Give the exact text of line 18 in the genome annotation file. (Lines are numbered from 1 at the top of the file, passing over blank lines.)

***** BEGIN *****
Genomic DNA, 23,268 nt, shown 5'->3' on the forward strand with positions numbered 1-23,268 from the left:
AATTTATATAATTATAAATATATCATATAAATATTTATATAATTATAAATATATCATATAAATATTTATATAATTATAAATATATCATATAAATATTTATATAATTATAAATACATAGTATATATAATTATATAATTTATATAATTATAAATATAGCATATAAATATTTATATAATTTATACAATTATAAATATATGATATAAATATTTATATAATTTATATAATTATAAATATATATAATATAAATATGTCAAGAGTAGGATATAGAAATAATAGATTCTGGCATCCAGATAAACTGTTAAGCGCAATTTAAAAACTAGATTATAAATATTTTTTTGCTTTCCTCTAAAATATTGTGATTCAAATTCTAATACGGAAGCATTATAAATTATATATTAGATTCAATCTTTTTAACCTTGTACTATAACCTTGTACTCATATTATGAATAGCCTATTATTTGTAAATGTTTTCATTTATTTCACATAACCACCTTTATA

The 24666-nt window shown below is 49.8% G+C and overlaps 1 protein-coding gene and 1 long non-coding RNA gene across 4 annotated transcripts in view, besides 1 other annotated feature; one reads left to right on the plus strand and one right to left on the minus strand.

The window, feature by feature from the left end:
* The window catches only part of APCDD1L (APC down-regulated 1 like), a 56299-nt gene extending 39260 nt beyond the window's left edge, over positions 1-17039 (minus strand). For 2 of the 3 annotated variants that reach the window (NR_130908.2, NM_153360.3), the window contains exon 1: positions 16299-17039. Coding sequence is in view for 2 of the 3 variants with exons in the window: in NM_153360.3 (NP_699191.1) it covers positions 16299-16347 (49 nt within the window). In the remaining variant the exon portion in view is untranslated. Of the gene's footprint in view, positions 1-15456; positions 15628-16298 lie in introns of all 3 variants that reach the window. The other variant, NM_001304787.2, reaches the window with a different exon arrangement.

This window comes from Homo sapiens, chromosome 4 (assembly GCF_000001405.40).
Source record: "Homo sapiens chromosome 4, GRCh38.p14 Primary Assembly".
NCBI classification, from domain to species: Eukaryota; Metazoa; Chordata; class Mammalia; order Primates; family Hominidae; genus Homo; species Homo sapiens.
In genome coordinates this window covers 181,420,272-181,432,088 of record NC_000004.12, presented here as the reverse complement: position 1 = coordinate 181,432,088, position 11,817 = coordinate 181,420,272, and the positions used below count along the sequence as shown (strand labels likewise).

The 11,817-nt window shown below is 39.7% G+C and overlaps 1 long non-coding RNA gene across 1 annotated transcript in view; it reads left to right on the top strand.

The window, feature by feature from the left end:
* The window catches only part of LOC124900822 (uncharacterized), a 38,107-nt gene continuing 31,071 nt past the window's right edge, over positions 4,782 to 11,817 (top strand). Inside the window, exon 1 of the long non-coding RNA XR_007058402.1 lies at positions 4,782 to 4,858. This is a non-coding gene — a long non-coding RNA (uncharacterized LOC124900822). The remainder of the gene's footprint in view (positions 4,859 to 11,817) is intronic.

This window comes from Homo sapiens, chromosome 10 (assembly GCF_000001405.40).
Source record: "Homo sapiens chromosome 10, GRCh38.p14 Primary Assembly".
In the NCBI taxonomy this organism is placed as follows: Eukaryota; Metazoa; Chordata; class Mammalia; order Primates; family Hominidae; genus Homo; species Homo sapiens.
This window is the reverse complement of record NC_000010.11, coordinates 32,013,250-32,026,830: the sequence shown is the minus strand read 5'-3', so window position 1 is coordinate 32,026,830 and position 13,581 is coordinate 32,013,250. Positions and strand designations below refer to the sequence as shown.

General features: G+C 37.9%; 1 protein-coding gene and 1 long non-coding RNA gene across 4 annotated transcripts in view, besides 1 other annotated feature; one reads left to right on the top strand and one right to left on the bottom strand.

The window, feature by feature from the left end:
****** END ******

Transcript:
The window, feature by feature from the left end: